October 18, 2023

Inaugural Marder-Vaughn Center Grantees Inspire Next Generation Through Civics Education

The Marder-Vaughn Center for Historic Sites, Interpretation, and Education at the National Trust for Historic Preservation is on a mission to make civics education engaging and accessible to young Americans, using historic sites as a jumping-off point. This work follows the vision of the late Stan Marder—a man whose passion for preserving our nation’s history and educating future generations knew no bounds.

Marder believed that historic sites are ideal partners in civics education as physical embodiments of the nation’s and its peoples’ values, triumphs, and flaws. In 2022, its first year, the Marder-Vaughn Center grant program saw six historic sites receive awards to develop experiential civics-themed activities—including a board game developed by President Lincoln's Cottage, and educational programs related to climate change at Filoli—and curricula designed to enrich classrooms nationwide.

Learn more about four of the inaugural grantees here.

Sharing Inclusive History in the Classroom at Decatur House

Recorded Live on July 26, 2022 at the White House Historical Association in Washington D.C.

Thanks in part to Marder-Vaughn Center funding, the White House Historical Association (WHHA) hosted the Decatur House Advisory Council—Julianna Jackson, a historical archaeologist; Eric Brooks, curator at Henry Clay’s Ashland Estate; and Stephen E. Hammond, a historian and descendant of Nancy Syphax, a former enslaved resident of the historic house—to discuss the interpretation of enslaved persons’ histories at the site as part of the WHHA's Teacher Institute.

More than 60 K-12 educators learned about how these individuals approach inclusive history in classrooms, at historic sites, and in their work. The event was part of an ongoing effort to “tell a more inclusive and comprehensive history of Decatur House, as well as the people who lived and worked here,” according to Dr. Matthew Costello, chief education officer and director of the David M. Rubenstein National Center for White House History at the White House Historical Association, the organization that operates the site in conjunction with the National Trust for Historic Preservation.

Creating Civics Education Programming at Woodlawn Plantation and Pope-Leighey House

Pope Leighey House exterior

Exterior of Pope-Leighey House.


photo by: Woodlawn

Exterior of Woodlawn Plantation.

At Woodlawn Plantation and the Pope-Leighey House just outside the nation’s capital in Alexandria, Virginia, funding from the Marder-Vaughn Center was used to hire experts to conduct original research and make recommendations for a site-related civics education program. The team recommended that a rich civics education program be established at this former site of enslavement, the center of an antebellum multiracial anti-slavery community, and a Frank Lloyd Wright-designed house relocated there in 1964 after it had been slated for demolition through eminent domain. Future on-site and virtual education programs will teach about land- and education rights, racialized labor, and help students hone essential information literacy skills.

Development of a Mini-Unit on Fascism at The Glass House

A group of students pilot the new AP curriculum at The Glass House.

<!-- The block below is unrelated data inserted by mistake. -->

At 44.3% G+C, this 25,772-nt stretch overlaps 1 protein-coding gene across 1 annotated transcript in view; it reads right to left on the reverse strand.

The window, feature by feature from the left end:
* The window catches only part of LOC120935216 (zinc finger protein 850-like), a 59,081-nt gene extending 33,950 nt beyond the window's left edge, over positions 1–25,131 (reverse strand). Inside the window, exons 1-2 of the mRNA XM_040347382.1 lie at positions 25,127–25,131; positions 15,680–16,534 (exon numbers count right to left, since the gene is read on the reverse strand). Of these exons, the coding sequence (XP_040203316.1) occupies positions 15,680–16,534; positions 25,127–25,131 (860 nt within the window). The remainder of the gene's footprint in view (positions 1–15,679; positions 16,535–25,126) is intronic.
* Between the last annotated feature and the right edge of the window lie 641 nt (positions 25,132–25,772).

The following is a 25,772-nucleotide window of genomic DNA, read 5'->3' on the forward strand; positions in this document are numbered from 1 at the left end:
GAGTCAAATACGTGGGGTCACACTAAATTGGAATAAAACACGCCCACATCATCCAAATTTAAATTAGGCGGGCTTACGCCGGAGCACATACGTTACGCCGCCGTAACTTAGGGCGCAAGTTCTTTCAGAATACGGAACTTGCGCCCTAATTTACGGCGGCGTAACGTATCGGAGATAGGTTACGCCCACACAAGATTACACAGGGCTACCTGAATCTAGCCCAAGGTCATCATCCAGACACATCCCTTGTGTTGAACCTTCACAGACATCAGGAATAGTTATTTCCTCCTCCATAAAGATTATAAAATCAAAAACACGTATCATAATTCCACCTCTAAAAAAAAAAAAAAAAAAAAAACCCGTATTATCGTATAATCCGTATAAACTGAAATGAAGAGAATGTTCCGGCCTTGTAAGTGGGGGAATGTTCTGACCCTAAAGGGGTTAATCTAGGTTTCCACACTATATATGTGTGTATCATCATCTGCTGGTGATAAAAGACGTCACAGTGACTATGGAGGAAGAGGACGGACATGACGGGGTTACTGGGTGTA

photo by: The Glass House

A group of students participating in the mini-unit on Fascism developed by The Glass House.

In New Canaan, Connecticut, The Glass House, a historic site named for one of its several unique Modern and Postmodern architectural structures, inspired an educational program focused on fascism for high school students studying comparative governments. Developed with Marder-Vaughn Center funding, the four-day curriculum teaches about fascism in the early twentieth century through the personal experience and actions of The Glass House’s architect, Philip Johnson.

In the 1930s, Johnson demonstrated a fascination with the politics and propaganda of the Nazi party and made antisemitic comments in his writings. Later in life, Johnson turned away from fascism and sought to atone for his pro-fascist activities, apologizing and demonstrating his remorse in part by providing a pro bono design for the Kneses Tifereth Israel Synagogue in Port Chester, New York. Monuments he designed and a significant collection of Jewish art he amassed during this later period feature in the curriculum and can be viewed at the historic site.

Developing Civics Centered Lesson Plans at the President Woodrow Wilson House

The rear of the Woodrow Wilson House with gardens and back lawn.

photo by: Scott Suchman

View of the Wilson House from the back lawn.

At the President Woodrow Wilson House in Washington, D.C., funding from the Marder-Vaughn Center allowed teacher-in-residence Dr. Samantha Averett to develop a dozen lesson plans based on the former president’s time in office and his legacy. Averett created lessons for the elementary, middle, and high school levels on topics including the First Amendment, the women’s suffrage movement, and the role of baseball in American culture—inspired by Wilson’s love of the sport.

The lesson plans are available online for teachers nationwide to adopt in their classrooms. Students can draw connections from the lesson plans to other resources from the Wilson house and items in its collections, including a baseball signed by His Majesty King George V, used in a benefit game between members of the U.S. Army and the U.S. Navy stationed in London in 1918 during World War I.

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Marianne Dhenin is a historian and journalist covering social and environmental justice and politics.

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